I liked this book because of the detail in every sentence. It really changed the way I thought about history in 1933. Once I started the book, I felt like I was with Li every step of the way.

Yin A.
Grade 6
Ms. Kawatachi
Cozius
I came across Good Fortune: My Journey to Gold Mountain as I searched for memoirs to recommend for the 6th grade curriculum in the school district where I teach. I was very disappointed by this book, and honestly mystified by the 4 and 5 star reviews it's received so far. The author recounts her family's immigration from China to the United States. The story moves along breezily and blandly until about page 65 when the first hint of hardship occurs- The author recalls her devastation at hearing of the sudden death of her grandmother. However, 2 very non-descript paragraphs the incident is entirely forgotten, eclipsed by cheerful and completely uninteresting reminiscences.

The family spends a few weeks detained at the Angel Island immigration center in San Francisco. But reading this book one gets no sense at all of the hardship a child imprisoned may feel. The only preoccupation that the writer shares is her nervousness at facing an interview board at the immigration center. How did that go? Oh, just fine, it turns out. No big deal. Later in the book, she speaks of a violent crime committed against her family. But it is given similarly short shrift.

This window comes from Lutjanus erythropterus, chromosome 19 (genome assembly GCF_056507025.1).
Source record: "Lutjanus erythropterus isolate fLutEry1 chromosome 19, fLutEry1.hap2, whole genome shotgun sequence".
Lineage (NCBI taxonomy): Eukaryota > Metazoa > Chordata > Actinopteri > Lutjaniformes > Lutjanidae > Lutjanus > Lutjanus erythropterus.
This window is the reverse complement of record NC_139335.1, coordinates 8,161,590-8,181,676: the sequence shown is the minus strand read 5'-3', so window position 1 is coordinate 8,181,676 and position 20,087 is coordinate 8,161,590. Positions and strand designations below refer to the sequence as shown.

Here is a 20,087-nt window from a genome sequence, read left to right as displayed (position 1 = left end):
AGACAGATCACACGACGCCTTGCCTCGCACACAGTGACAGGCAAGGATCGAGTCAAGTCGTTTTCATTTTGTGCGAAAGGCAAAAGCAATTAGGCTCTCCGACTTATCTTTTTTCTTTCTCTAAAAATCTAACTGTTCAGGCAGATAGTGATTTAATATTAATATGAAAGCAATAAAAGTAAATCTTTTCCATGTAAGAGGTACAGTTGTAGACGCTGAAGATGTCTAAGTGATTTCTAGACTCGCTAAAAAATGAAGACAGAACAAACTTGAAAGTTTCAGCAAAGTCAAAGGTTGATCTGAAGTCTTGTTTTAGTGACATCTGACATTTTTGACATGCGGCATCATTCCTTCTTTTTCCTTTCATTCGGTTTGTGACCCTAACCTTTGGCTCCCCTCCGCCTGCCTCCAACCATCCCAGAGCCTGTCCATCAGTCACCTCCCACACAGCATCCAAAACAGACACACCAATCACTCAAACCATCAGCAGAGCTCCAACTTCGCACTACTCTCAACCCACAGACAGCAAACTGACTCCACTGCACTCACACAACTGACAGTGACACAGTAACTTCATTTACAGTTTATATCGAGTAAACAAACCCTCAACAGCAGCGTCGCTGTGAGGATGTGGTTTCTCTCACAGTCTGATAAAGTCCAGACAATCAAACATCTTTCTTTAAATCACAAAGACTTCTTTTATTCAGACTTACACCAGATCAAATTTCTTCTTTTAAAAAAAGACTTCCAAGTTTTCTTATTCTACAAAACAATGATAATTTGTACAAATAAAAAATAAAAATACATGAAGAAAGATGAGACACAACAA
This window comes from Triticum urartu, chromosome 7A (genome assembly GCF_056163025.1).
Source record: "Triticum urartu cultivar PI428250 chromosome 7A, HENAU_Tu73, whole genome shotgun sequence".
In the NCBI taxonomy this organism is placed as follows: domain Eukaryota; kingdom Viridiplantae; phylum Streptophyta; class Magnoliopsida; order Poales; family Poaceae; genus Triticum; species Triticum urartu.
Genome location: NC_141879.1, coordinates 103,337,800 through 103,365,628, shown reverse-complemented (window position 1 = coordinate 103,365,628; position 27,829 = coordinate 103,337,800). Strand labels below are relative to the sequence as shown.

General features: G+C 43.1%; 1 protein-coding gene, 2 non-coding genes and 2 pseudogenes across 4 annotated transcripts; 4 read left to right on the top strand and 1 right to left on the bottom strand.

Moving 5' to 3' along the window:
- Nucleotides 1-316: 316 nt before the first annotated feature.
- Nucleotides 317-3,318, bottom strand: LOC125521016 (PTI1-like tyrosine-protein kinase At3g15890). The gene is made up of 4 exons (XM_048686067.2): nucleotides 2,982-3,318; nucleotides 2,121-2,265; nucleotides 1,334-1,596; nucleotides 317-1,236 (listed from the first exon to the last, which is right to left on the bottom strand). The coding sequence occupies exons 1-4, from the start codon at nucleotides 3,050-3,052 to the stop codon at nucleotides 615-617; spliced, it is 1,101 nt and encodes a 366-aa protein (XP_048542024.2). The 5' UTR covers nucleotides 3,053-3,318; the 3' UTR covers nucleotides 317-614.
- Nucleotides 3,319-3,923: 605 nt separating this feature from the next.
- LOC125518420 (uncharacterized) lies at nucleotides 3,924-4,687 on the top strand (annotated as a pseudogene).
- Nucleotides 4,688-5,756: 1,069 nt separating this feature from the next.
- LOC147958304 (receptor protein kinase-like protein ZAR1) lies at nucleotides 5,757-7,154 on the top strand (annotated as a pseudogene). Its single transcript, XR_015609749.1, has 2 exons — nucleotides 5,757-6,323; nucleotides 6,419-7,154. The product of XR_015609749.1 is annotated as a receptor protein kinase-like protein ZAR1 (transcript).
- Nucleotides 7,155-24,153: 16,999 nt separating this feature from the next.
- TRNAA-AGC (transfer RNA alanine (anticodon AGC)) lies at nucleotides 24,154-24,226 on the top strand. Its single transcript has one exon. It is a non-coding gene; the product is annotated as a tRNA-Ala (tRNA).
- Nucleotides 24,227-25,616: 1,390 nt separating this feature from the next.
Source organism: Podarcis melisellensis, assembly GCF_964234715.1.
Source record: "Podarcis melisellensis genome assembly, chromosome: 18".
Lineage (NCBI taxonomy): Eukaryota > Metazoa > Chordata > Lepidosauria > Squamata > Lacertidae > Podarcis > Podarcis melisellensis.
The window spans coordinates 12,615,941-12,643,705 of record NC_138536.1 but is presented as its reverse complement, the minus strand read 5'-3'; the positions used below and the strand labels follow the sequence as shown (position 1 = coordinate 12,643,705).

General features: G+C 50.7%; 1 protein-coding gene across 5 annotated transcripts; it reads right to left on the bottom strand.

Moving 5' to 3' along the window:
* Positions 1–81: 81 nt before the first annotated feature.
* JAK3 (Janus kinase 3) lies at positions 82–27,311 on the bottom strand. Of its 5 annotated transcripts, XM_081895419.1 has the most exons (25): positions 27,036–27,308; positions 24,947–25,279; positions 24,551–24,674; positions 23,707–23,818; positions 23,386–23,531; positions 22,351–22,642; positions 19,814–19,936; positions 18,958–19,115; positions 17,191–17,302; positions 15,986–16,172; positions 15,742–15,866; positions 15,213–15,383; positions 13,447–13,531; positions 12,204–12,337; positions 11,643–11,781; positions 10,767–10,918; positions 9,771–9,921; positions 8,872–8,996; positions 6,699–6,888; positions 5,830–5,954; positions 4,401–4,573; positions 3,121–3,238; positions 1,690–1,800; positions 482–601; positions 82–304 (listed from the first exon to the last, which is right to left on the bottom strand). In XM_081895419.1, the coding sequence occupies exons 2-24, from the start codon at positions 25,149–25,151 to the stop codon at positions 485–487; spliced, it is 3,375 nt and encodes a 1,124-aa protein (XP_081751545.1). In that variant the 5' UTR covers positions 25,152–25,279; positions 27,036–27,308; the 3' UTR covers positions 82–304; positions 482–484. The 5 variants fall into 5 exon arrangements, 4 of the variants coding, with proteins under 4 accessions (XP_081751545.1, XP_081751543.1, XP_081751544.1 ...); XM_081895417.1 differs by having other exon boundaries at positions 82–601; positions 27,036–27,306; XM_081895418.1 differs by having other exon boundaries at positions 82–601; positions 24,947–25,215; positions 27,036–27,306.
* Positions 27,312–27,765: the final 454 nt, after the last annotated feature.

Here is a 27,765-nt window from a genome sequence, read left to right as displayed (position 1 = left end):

The family has multiple female children. Not until their 6th child is a boy born. The author is troubled by her mother's complaints about bearing only girls. But this form of sexism, which adolescent readers could really sink their teeth into if given the chance to think about it, is not compellingly presented. In fact, one gets barely a taste of Chinese culture reading this book. What a disappointment.

From my point of view, this is an insult to adolescent readers. Students in middle school can handle some adversity in life and in literature. If this book has anything going for it, it's only that it is a quick read. But there is nothing meaty here to discuss with your students.